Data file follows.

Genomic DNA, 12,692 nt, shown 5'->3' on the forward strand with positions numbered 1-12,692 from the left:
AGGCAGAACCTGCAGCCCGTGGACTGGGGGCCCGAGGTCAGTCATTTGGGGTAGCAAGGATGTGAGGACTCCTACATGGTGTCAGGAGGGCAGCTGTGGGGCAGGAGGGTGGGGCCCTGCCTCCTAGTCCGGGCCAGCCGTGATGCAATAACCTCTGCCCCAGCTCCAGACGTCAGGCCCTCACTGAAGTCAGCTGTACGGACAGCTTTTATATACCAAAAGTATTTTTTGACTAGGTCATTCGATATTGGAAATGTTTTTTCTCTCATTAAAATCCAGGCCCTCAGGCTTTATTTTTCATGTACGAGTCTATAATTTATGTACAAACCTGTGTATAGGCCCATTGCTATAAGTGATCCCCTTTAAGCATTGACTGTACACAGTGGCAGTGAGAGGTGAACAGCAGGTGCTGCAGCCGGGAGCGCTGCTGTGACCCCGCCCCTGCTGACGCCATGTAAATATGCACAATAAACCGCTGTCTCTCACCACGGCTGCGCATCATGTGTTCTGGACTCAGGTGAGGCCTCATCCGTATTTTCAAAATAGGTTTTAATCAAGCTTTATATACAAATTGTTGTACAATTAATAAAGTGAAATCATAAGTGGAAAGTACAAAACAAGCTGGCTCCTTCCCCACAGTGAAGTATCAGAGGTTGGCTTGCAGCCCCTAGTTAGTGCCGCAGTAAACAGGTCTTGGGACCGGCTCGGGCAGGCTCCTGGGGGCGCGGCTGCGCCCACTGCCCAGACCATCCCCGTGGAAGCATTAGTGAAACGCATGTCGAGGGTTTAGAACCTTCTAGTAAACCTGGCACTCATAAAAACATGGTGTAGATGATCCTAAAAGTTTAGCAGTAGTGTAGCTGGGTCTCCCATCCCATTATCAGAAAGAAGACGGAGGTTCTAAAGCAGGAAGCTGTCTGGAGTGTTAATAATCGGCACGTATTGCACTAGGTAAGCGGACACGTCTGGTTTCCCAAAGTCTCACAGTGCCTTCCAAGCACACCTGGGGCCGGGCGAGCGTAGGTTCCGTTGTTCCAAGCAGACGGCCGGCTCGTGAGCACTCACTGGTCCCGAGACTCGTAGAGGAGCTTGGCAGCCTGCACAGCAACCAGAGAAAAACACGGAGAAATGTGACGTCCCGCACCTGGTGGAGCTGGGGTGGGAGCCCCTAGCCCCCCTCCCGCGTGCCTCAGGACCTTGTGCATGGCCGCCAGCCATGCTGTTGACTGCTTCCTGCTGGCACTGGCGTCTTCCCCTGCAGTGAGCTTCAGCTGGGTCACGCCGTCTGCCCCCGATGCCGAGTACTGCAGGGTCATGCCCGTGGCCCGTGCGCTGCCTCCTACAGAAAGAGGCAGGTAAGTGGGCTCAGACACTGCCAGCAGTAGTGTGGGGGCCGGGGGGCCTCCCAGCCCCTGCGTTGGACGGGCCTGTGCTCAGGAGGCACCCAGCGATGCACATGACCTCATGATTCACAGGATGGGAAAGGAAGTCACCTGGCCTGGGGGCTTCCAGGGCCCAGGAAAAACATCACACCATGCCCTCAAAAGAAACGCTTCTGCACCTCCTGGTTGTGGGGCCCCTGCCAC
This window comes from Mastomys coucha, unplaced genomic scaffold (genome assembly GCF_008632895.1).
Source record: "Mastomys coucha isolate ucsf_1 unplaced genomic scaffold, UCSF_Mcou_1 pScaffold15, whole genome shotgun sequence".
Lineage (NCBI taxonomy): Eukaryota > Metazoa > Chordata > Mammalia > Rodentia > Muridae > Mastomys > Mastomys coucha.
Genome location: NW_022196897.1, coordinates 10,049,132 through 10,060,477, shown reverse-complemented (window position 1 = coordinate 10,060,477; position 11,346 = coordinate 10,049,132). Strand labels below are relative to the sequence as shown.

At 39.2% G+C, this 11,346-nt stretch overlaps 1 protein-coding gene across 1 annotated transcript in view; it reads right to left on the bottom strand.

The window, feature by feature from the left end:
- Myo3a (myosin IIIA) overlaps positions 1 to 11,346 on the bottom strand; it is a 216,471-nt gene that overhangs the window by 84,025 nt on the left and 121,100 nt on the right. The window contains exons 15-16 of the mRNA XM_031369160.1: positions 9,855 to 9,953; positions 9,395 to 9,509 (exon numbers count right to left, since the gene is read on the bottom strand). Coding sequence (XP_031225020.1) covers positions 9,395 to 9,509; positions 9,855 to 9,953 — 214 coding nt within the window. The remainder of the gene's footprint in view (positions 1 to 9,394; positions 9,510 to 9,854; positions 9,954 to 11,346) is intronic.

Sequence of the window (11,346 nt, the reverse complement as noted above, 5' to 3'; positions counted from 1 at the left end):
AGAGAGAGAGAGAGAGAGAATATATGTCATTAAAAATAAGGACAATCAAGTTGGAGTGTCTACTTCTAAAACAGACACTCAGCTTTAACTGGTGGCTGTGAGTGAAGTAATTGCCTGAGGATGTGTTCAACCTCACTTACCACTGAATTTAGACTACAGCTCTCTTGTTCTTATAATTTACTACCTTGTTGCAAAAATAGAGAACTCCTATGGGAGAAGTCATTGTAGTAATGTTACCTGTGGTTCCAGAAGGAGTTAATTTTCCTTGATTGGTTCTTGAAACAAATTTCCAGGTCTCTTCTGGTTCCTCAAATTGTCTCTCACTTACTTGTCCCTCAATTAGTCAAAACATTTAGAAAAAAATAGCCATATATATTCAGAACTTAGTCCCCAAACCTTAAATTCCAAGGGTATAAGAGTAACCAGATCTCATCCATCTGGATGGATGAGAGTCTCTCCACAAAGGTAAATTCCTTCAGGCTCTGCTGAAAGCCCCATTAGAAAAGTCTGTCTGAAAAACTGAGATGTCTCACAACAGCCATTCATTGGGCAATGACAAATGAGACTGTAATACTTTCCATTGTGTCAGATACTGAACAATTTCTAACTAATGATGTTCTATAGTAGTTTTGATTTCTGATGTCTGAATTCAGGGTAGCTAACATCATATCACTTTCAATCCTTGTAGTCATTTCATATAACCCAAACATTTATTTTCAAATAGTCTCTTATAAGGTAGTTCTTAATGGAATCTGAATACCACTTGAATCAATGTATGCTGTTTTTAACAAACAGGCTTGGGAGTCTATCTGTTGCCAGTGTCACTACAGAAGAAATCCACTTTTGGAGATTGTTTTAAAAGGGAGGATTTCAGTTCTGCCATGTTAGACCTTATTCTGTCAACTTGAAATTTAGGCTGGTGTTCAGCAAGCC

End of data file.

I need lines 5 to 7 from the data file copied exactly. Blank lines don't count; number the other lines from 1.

Lineage (NCBI taxonomy): Eukaryota > Metazoa > Chordata > Mammalia > Rodentia > Muridae > Mastomys > Mastomys coucha.
Genome location: NW_022196897.1, coordinates 10,049,132 through 10,060,477, shown reverse-complemented (window position 1 = coordinate 10,060,477; position 11,346 = coordinate 10,049,132). Strand labels below are relative to the sequence as shown.

At 39.2% G+C, this 11,346-nt stretch overlaps 1 protein-coding gene across 1 annotated transcript in view; it reads right to left on the bottom strand.